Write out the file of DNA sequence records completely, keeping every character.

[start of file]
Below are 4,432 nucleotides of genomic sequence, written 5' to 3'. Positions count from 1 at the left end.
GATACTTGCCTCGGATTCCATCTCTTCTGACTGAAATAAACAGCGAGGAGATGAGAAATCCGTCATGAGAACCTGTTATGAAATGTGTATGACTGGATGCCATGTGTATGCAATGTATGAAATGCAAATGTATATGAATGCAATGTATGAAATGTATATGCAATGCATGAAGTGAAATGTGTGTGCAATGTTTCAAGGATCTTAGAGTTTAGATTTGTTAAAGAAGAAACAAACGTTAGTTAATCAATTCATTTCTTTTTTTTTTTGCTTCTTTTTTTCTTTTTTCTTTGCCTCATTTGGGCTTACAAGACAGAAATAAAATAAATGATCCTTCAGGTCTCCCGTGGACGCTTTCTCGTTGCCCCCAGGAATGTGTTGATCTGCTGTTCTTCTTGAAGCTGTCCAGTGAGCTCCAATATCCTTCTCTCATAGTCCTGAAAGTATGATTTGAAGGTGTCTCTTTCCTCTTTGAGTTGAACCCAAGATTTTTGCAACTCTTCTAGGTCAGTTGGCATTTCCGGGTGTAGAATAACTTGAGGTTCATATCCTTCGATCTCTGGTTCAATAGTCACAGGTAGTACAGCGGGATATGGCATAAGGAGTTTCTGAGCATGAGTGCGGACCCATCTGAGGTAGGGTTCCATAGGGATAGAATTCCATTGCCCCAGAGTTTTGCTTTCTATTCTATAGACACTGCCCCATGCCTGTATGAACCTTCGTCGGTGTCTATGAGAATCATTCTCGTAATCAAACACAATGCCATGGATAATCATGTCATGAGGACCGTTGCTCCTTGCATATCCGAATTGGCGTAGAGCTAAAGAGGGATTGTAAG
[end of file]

Below are 4,432 nucleotides of genomic sequence, written 5' to 3'. Positions count from 1 at the left end.
GATACTTGCCTCGGATTCCATCTCTTCTGACTGAAATAAACAGCGAGGAGATGAGAAATCCGTCATGAGAACCTGTTATGAAATGTGTATGACTGGATGCCATGTGTATGCAATGTATGAAATGCAAATGTATATGAATGCAATGTATGAAATGTATATGCAATGCATGAAGTGAAATGTGTGTGCAATGTTTCAAGGATCTTAGAGTTTAGATTTGTTAAAGAAGAAACAAACGTTAGTTAATCAATTCATTTCTTTTTTTTTTTGCTTCTTTTTTTCTTTTTTCTTTGCCTCATTTGGGCTTACAAGACAGAAATAAAATAAATGATCCTTCAGGTCTCCCGTGGACGCTTTCTCGTTGCCCCCAGGAATGTGTTGATCTGCTGTTCTTCTTGAAGCTGTCCAGTGAGCTCCAATATCCTTCTCTCATAGTCCTGAAAGTATGATTTGAAGGTGTCTCTTTCCTCTTTGAGTTGAACCCAAGATTTTTGCAACTCTTCTAGGTCAGTTGGCATTTCCGGGTGTAGAATAACTTGAGGTTCATATCCTTCGATCTCTGGTTCAATAGTCACAGGTAGTACAGCGGGATATGGCATAAGGAGTTTCTGAGCATGAGTGCGGACCCATCTGAGGTAGGGTTCCATAGGGATAGAATTCCATTGCCCCAGAGTTTTGCTTTCTATTCTATAGACACTGCCCCATGCCTGTATGAACCTTCGTCGGTGTCTATGAGAATCATTCTCGTAATCAAACACAATGCCATGGATAATCATGTCATGAGGACCGTTGCTCCTTGCATATCCGAATTGGCGTAGAGCTAAAGAGGGATTGTAAG